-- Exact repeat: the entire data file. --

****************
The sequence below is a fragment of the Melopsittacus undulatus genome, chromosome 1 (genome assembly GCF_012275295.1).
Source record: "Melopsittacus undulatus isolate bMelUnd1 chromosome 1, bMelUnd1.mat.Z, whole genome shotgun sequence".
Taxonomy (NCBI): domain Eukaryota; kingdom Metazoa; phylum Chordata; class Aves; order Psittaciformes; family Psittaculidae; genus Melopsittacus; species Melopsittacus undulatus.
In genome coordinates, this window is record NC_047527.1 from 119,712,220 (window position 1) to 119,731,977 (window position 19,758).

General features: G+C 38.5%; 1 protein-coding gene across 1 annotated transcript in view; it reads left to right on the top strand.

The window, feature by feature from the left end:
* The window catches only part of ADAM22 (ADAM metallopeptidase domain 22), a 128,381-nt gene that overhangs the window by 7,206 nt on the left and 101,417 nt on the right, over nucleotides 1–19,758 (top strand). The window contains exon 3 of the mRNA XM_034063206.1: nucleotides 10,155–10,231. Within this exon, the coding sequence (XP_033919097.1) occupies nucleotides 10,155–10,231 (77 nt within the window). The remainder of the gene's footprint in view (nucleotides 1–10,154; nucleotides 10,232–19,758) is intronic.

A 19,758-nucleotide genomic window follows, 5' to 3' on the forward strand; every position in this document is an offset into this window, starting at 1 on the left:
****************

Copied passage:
The sequence below is a fragment of the Melopsittacus undulatus genome, chromosome 1 (genome assembly GCF_012275295.1).
Source record: "Melopsittacus undulatus isolate bMelUnd1 chromosome 1, bMelUnd1.mat.Z, whole genome shotgun sequence".
Taxonomy (NCBI): domain Eukaryota; kingdom Metazoa; phylum Chordata; class Aves; order Psittaciformes; family Psittaculidae; genus Melopsittacus; species Melopsittacus undulatus.
In genome coordinates, this window is record NC_047527.1 from 119,712,220 (window position 1) to 119,731,977 (window position 19,758).

General features: G+C 38.5%; 1 protein-coding gene across 1 annotated transcript in view; it reads left to right on the top strand.

The window, feature by feature from the left end:
* The window catches only part of ADAM22 (ADAM metallopeptidase domain 22), a 128,381-nt gene that overhangs the window by 7,206 nt on the left and 101,417 nt on the right, over nucleotides 1–19,758 (top strand). The window contains exon 3 of the mRNA XM_034063206.1: nucleotides 10,155–10,231. Within this exon, the coding sequence (XP_033919097.1) occupies nucleotides 10,155–10,231 (77 nt within the window). The remainder of the gene's footprint in view (nucleotides 1–10,154; nucleotides 10,232–19,758) is intronic.

A 19,758-nucleotide genomic window follows, 5' to 3' on the forward strand; every position in this document is an offset into this window, starting at 1 on the left: